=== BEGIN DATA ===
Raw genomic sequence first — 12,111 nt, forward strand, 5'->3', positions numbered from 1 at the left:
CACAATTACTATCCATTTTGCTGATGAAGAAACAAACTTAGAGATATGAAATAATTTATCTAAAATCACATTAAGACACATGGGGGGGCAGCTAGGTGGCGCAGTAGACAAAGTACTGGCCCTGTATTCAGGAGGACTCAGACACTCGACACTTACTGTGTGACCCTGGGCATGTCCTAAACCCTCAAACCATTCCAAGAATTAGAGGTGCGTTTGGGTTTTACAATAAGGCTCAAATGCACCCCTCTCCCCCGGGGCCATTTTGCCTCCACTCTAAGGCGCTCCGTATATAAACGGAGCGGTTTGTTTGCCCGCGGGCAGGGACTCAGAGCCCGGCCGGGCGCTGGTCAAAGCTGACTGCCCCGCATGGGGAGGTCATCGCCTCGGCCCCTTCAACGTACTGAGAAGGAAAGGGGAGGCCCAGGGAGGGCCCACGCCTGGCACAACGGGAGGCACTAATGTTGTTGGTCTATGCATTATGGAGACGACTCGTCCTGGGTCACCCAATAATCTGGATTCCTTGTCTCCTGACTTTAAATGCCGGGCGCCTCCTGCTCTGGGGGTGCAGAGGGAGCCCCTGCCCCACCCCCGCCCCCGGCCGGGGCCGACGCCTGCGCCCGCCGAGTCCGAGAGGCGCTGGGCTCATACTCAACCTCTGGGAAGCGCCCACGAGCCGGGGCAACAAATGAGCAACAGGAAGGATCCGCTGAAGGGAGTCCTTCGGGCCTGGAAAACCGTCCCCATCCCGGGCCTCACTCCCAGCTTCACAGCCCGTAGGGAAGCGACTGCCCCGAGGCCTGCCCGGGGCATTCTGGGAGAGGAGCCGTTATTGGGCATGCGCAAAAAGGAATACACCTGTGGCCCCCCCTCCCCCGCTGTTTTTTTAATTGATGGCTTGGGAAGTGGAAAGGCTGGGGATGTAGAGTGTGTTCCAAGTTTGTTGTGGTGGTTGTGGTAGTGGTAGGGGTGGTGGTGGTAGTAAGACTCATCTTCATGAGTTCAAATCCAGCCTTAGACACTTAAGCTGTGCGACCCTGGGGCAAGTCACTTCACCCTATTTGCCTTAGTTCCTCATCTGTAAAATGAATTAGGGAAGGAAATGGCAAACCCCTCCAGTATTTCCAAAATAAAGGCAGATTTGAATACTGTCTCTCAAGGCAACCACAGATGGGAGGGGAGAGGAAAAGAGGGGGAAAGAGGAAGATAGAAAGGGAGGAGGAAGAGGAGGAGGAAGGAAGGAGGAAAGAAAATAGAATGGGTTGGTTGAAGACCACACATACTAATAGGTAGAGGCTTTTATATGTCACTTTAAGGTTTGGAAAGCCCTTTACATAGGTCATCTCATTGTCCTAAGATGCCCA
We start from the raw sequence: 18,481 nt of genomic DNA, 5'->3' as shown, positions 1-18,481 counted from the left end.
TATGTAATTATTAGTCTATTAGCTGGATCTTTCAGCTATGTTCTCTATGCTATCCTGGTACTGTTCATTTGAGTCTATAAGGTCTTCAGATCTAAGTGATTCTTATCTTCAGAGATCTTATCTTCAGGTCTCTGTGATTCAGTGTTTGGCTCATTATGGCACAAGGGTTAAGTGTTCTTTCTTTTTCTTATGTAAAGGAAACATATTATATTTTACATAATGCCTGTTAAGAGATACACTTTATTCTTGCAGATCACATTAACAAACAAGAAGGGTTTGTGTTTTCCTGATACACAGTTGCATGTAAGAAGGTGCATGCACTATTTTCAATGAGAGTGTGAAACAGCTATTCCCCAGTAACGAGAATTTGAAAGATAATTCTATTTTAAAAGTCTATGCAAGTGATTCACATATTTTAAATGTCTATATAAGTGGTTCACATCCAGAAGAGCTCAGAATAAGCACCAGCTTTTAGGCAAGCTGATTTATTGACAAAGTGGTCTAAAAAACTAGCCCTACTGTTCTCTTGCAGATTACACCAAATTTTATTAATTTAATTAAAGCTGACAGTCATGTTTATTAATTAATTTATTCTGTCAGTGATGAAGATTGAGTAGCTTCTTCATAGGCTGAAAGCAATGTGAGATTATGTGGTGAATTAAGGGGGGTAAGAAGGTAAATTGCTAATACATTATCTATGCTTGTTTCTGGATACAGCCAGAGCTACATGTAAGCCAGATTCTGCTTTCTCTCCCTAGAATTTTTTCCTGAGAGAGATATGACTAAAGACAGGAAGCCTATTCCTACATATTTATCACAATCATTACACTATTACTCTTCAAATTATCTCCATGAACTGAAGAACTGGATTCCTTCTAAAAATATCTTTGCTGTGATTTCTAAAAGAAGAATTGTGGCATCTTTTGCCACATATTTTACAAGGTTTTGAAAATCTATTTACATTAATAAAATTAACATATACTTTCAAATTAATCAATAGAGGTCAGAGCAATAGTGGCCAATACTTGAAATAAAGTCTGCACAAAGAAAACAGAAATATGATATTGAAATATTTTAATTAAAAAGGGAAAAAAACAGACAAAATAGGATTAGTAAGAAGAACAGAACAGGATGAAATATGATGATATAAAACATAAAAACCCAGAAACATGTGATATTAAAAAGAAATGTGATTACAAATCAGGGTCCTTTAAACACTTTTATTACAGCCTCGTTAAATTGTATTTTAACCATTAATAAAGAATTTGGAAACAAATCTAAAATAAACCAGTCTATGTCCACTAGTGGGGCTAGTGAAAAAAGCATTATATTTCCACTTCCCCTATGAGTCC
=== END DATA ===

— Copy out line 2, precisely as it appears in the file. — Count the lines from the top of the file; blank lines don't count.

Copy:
CACAATTACTATCCATTTTGCTGATGAAGAAACAAACTTAGAGATATGAAATAATTTATCTAAAATCACATTAAGACACATGGGGGGGCAGCTAGGTGGCGCAGTAGACAAAGTACTGGCCCTGTATTCAGGAGGACTCAGACACTCGACACTTACTGTGTGACCCTGGGCATGTCCTAAACCCTCAAACCATTCCAAGAATTAGAGGTGCGTTTGGGTTTTACAATAAGGCTCAAATGCACCCCTCTCCCCCGGGGCCATTTTGCCTCCACTCTAAGGCGCTCCGTATATAAACGGAGCGGTTTGTTTGCCCGCGGGCAGGGACTCAGAGCCCGGCCGGGCGCTGGTCAAAGCTGACTGCCCCGCATGGGGAGGTCATCGCCTCGGCCCCTTCAACGTACTGAGAAGGAAAGGGGAGGCCCAGGGAGGGCCCACGCCTGGCACAACGGGAGGCACTAATGTTGTTGGTCTATGCATTATGGAGACGACTCGTCCTGGGTCACCCAATAATCTGGATTCCTTGTCTCCTGACTTTAAATGCCGGGCGCCTCCTGCTCTGGGGGTGCAGAGGGAGCCCCTGCCCCACCCCCGCCCCCGGCCGGGGCCGACGCCTGCGCCCGCCGAGTCCGAGAGGCGCTGGGCTCATACTCAACCTCTGGGAAGCGCCCACGAGCCGGGGCAACAAATGAGCAACAGGAAGGATCCGCTGAAGGGAGTCCTTCGGGCCTGGAAAACCGTCCCCATCCCGGGCCTCACTCCCAGCTTCACAGCCCGTAGGGAAGCGACTGCCCCGAGGCCTGCCCGGGGCATTCTGGGAGAGGAGCCGTTATTGGGCATGCGCAAAAAGGAATACACCTGTGGCCCCCCCTCCCCCGCTGTTTTTTTAATTGATGGCTTGGGAAGTGGAAAGGCTGGGGATGTAGAGTGTGTTCCAAGTTTGTTGTGGTGGTTGTGGTAGTGGTAGGGGTGGTGGTGGTAGTAAGACTCATCTTCATGAGTTCAAATCCAGCCTTAGACACTTAAGCTGTGCGACCCTGGGGCAAGTCACTTCACCCTATTTGCCTTAGTTCCTCATCTGTAAAATGAATTAGGGAAGGAAATGGCAAACCCCTCCAGTATTTCCAAAATAAAGGCAGATTTGAATACTGTCTCTCAAGGCAACCACAGATGGGAGGGGAGAGGAAAAGAGGGGGAAAGAGGAAGATAGAAAGGGAGGAGGAAGAGGAGGAGGAAGGAAGGAGGAAAGAAAATAGAATGGGTTGGTTGAAGACCACACATACTAATAGGTAGAGGCTTTTATATGTCACTTTAAGGTTTGGAAAGCCCTTTACATAGGTCATCTCATTGTCCTAAGATGCCCA